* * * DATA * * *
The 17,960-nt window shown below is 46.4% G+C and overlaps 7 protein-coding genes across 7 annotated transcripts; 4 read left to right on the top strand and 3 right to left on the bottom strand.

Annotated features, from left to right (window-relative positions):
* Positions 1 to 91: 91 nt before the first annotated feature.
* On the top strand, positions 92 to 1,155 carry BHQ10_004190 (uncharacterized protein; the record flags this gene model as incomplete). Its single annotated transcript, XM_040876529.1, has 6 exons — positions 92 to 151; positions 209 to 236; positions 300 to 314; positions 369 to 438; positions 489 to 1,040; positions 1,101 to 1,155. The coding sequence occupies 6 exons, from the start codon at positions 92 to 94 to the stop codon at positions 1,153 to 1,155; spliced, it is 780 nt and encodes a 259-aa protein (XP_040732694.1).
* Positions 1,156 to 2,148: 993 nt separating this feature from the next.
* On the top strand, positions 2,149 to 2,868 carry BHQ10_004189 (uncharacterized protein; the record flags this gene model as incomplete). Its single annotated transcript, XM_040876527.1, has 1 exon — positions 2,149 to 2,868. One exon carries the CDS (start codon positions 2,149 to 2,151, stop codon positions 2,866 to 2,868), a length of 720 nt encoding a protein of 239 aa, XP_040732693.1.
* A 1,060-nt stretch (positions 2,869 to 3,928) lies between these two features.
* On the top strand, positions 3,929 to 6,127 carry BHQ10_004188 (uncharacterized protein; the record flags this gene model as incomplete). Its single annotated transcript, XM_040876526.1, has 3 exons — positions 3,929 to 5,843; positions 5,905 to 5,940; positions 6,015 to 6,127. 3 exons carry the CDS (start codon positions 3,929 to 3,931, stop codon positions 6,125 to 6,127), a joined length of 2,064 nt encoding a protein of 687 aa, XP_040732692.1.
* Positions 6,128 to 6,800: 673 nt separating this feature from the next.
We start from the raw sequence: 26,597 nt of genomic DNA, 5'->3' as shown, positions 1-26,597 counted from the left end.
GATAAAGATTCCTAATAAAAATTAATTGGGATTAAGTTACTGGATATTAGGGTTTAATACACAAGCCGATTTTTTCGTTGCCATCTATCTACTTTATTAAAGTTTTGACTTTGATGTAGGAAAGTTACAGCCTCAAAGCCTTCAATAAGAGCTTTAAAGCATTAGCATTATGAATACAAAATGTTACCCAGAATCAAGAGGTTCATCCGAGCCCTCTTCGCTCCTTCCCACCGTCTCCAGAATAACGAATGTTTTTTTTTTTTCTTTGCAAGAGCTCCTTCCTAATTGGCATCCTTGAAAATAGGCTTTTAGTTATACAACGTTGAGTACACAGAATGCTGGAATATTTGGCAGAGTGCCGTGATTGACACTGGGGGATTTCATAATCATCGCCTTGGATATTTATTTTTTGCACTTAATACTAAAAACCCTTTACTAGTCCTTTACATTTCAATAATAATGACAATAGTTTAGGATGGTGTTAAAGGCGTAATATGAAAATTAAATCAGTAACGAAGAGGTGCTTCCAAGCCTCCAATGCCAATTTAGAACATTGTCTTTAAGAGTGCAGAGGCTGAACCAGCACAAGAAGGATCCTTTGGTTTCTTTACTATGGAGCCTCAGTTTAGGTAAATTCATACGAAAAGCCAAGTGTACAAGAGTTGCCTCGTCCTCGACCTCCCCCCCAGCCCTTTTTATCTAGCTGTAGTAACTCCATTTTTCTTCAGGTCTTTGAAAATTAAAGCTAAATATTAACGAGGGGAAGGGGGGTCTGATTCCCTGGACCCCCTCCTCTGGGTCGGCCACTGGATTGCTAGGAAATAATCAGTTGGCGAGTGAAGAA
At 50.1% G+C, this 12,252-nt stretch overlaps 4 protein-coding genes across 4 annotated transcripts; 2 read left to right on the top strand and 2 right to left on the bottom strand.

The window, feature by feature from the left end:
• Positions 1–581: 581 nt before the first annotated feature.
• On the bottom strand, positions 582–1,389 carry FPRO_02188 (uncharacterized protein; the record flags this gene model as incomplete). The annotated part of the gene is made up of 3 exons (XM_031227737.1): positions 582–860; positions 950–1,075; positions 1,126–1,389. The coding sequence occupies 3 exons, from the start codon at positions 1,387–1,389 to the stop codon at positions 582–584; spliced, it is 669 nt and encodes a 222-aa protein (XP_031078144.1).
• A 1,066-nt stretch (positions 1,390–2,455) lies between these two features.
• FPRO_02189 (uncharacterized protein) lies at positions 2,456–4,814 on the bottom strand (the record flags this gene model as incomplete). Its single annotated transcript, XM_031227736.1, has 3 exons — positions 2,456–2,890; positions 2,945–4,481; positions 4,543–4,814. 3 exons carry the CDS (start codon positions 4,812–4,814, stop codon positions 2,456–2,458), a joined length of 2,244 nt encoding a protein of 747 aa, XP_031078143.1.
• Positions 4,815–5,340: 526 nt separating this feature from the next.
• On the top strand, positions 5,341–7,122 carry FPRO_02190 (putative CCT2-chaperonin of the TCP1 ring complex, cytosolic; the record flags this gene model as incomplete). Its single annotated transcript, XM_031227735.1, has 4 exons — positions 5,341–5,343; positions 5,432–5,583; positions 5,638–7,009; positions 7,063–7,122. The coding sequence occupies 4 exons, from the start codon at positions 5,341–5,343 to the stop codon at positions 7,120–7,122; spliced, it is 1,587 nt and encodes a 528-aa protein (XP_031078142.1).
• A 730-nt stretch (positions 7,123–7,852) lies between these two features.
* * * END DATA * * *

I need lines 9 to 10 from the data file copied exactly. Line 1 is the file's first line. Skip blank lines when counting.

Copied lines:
* Positions 6,128 to 6,800: 673 nt separating this feature from the next.
We start from the raw sequence: 26,597 nt of genomic DNA, 5'->3' as shown, positions 1-26,597 counted from the left end.